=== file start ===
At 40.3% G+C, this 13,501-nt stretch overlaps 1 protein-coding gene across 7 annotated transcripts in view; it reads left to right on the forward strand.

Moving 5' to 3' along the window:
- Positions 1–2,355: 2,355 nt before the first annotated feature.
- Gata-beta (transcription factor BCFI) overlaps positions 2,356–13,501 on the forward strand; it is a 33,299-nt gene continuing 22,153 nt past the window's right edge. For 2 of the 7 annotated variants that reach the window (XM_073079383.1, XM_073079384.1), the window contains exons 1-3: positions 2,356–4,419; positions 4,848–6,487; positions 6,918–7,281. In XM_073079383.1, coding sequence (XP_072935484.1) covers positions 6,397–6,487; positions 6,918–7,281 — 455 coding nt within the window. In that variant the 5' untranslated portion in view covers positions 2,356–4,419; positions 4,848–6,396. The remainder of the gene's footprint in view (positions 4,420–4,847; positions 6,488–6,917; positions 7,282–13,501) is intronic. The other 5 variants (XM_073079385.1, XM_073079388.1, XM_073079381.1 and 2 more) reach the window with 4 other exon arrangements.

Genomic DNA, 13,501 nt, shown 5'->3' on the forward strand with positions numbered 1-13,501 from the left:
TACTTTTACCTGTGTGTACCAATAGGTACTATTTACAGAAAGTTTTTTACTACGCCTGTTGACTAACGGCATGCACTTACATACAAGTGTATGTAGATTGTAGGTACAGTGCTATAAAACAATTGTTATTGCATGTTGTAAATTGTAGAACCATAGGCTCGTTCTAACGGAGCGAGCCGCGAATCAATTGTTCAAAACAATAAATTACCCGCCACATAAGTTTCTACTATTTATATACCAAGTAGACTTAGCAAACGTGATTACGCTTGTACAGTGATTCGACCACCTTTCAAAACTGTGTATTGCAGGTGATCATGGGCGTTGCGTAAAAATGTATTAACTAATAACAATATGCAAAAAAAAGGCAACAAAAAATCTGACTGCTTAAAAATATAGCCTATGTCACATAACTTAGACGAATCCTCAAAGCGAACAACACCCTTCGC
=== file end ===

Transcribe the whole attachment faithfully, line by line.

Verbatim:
At 40.3% G+C, this 13,501-nt stretch overlaps 1 protein-coding gene across 7 annotated transcripts in view; it reads left to right on the forward strand.

Moving 5' to 3' along the window:
- Positions 1–2,355: 2,355 nt before the first annotated feature.
- Gata-beta (transcription factor BCFI) overlaps positions 2,356–13,501 on the forward strand; it is a 33,299-nt gene continuing 22,153 nt past the window's right edge. For 2 of the 7 annotated variants that reach the window (XM_073079383.1, XM_073079384.1), the window contains exons 1-3: positions 2,356–4,419; positions 4,848–6,487; positions 6,918–7,281. In XM_073079383.1, coding sequence (XP_072935484.1) covers positions 6,397–6,487; positions 6,918–7,281 — 455 coding nt within the window. In that variant the 5' untranslated portion in view covers positions 2,356–4,419; positions 4,848–6,396. The remainder of the gene's footprint in view (positions 4,420–4,847; positions 6,488–6,917; positions 7,282–13,501) is intronic. The other 5 variants (XM_073079385.1, XM_073079388.1, XM_073079381.1 and 2 more) reach the window with 4 other exon arrangements.

Genomic DNA, 13,501 nt, shown 5'->3' on the forward strand with positions numbered 1-13,501 from the left:
TACTTTTACCTGTGTGTACCAATAGGTACTATTTACAGAAAGTTTTTTACTACGCCTGTTGACTAACGGCATGCACTTACATACAAGTGTATGTAGATTGTAGGTACAGTGCTATAAAACAATTGTTATTGCATGTTGTAAATTGTAGAACCATAGGCTCGTTCTAACGGAGCGAGCCGCGAATCAATTGTTCAAAACAATAAATTACCCGCCACATAAGTTTCTACTATTTATATACCAAGTAGACTTAGCAAACGTGATTACGCTTGTACAGTGATTCGACCACCTTTCAAAACTGTGTATTGCAGGTGATCATGGGCGTTGCGTAAAAATGTATTAACTAATAACAATATGCAAAAAAAAGGCAACAAAAAATCTGACTGCTTAAAAATATAGCCTATGTCACATAACTTAGACGAATCCTCAAAGCGAACAACACCCTTCGC